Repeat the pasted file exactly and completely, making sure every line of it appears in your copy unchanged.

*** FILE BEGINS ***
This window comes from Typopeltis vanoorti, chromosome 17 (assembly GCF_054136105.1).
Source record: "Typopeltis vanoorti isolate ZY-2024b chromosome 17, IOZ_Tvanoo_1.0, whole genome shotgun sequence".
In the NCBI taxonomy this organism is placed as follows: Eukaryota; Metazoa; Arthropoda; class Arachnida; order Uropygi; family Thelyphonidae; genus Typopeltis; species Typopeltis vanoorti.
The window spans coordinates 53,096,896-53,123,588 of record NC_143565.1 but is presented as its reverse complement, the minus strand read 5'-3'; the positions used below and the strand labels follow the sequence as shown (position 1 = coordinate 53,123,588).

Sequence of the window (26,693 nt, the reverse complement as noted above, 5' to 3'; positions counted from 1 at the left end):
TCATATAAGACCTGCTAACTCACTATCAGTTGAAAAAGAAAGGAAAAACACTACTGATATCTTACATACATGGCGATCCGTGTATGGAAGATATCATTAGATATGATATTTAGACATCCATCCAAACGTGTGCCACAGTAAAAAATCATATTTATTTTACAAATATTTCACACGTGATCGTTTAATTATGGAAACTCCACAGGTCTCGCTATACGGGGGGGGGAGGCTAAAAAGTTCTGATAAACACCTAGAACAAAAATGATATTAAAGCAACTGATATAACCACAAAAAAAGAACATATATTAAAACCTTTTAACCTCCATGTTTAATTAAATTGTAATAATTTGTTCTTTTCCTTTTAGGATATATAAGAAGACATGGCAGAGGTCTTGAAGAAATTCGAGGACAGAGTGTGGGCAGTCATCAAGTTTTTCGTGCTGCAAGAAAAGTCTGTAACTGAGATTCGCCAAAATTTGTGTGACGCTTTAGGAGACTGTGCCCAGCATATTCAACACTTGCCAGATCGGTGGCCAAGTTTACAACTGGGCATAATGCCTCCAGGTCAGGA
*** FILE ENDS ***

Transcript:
This window comes from Typopeltis vanoorti, chromosome 17 (assembly GCF_054136105.1).
Source record: "Typopeltis vanoorti isolate ZY-2024b chromosome 17, IOZ_Tvanoo_1.0, whole genome shotgun sequence".
In the NCBI taxonomy this organism is placed as follows: Eukaryota; Metazoa; Arthropoda; class Arachnida; order Uropygi; family Thelyphonidae; genus Typopeltis; species Typopeltis vanoorti.
The window spans coordinates 53,096,896-53,123,588 of record NC_143565.1 but is presented as its reverse complement, the minus strand read 5'-3'; the positions used below and the strand labels follow the sequence as shown (position 1 = coordinate 53,123,588).

Sequence of the window (26,693 nt, the reverse complement as noted above, 5' to 3'; positions counted from 1 at the left end):
TCATATAAGACCTGCTAACTCACTATCAGTTGAAAAAGAAAGGAAAAACACTACTGATATCTTACATACATGGCGATCCGTGTATGGAAGATATCATTAGATATGATATTTAGACATCCATCCAAACGTGTGCCACAGTAAAAAATCATATTTATTTTACAAATATTTCACACGTGATCGTTTAATTATGGAAACTCCACAGGTCTCGCTATACGGGGGGGGGAGGCTAAAAAGTTCTGATAAACACCTAGAACAAAAATGATATTAAAGCAACTGATATAACCACAAAAAAAGAACATATATTAAAACCTTTTAACCTCCATGTTTAATTAAATTGTAATAATTTGTTCTTTTCCTTTTAGGATATATAAGAAGACATGGCAGAGGTCTTGAAGAAATTCGAGGACAGAGTGTGGGCAGTCATCAAGTTTTTCGTGCTGCAAGAAAAGTCTGTAACTGAGATTCGCCAAAATTTGTGTGACGCTTTAGGAGACTGTGCCCAGCATATTCAACACTTGCCAGATCGGTGGCCAAGTTTACAACTGGGCATAATGCCTCCAGGTCAGGA